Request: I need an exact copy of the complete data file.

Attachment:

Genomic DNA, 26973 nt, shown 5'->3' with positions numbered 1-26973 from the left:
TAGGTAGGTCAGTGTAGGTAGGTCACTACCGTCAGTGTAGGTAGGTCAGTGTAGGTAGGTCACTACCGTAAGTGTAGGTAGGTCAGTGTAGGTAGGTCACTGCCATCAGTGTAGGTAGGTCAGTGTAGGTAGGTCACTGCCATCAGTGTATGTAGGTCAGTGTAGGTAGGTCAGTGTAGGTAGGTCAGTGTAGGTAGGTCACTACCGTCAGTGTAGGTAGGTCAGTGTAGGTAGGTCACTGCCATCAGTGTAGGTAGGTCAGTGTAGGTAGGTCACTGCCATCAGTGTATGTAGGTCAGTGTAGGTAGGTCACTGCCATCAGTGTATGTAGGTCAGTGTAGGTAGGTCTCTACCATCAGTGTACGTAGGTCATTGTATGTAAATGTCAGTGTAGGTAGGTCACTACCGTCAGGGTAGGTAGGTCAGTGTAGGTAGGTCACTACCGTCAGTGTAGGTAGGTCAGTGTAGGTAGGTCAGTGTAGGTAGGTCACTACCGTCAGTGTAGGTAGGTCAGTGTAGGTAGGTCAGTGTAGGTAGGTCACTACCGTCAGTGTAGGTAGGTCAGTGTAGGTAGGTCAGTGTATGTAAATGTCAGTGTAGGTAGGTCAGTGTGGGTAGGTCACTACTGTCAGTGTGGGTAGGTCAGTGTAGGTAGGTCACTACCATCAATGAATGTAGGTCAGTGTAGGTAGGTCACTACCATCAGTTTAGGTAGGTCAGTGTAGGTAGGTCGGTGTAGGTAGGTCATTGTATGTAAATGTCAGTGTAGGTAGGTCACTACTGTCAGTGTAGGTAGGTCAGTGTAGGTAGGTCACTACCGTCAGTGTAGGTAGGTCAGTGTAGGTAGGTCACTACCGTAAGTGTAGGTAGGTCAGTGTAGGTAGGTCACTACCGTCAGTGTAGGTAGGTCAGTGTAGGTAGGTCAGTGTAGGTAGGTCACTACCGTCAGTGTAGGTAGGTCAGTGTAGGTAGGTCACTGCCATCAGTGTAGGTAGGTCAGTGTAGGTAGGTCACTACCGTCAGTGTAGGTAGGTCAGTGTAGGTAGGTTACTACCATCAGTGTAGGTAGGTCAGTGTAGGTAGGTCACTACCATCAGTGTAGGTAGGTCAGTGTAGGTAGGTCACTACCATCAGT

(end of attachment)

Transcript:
Genomic DNA, 26973 nt, shown 5'->3' with positions numbered 1-26973 from the left:
TAGGTAGGTCAGTGTAGGTAGGTCACTACCGTCAGTGTAGGTAGGTCAGTGTAGGTAGGTCACTACCGTAAGTGTAGGTAGGTCAGTGTAGGTAGGTCACTGCCATCAGTGTAGGTAGGTCAGTGTAGGTAGGTCACTGCCATCAGTGTATGTAGGTCAGTGTAGGTAGGTCAGTGTAGGTAGGTCAGTGTAGGTAGGTCACTACCGTCAGTGTAGGTAGGTCAGTGTAGGTAGGTCACTGCCATCAGTGTAGGTAGGTCAGTGTAGGTAGGTCACTGCCATCAGTGTATGTAGGTCAGTGTAGGTAGGTCACTGCCATCAGTGTATGTAGGTCAGTGTAGGTAGGTCTCTACCATCAGTGTACGTAGGTCATTGTATGTAAATGTCAGTGTAGGTAGGTCACTACCGTCAGGGTAGGTAGGTCAGTGTAGGTAGGTCACTACCGTCAGTGTAGGTAGGTCAGTGTAGGTAGGTCAGTGTAGGTAGGTCACTACCGTCAGTGTAGGTAGGTCAGTGTAGGTAGGTCAGTGTAGGTAGGTCACTACCGTCAGTGTAGGTAGGTCAGTGTAGGTAGGTCAGTGTATGTAAATGTCAGTGTAGGTAGGTCAGTGTGGGTAGGTCACTACTGTCAGTGTGGGTAGGTCAGTGTAGGTAGGTCACTACCATCAATGAATGTAGGTCAGTGTAGGTAGGTCACTACCATCAGTTTAGGTAGGTCAGTGTAGGTAGGTCGGTGTAGGTAGGTCATTGTATGTAAATGTCAGTGTAGGTAGGTCACTACTGTCAGTGTAGGTAGGTCAGTGTAGGTAGGTCACTACCGTCAGTGTAGGTAGGTCAGTGTAGGTAGGTCACTACCGTAAGTGTAGGTAGGTCAGTGTAGGTAGGTCACTACCGTCAGTGTAGGTAGGTCAGTGTAGGTAGGTCAGTGTAGGTAGGTCACTACCGTCAGTGTAGGTAGGTCAGTGTAGGTAGGTCACTGCCATCAGTGTAGGTAGGTCAGTGTAGGTAGGTCACTACCGTCAGTGTAGGTAGGTCAGTGTAGGTAGGTTACTACCATCAGTGTAGGTAGGTCAGTGTAGGTAGGTCACTACCATCAGTGTAGGTAGGTCAGTGTAGGTAGGTCACTACCATCAGT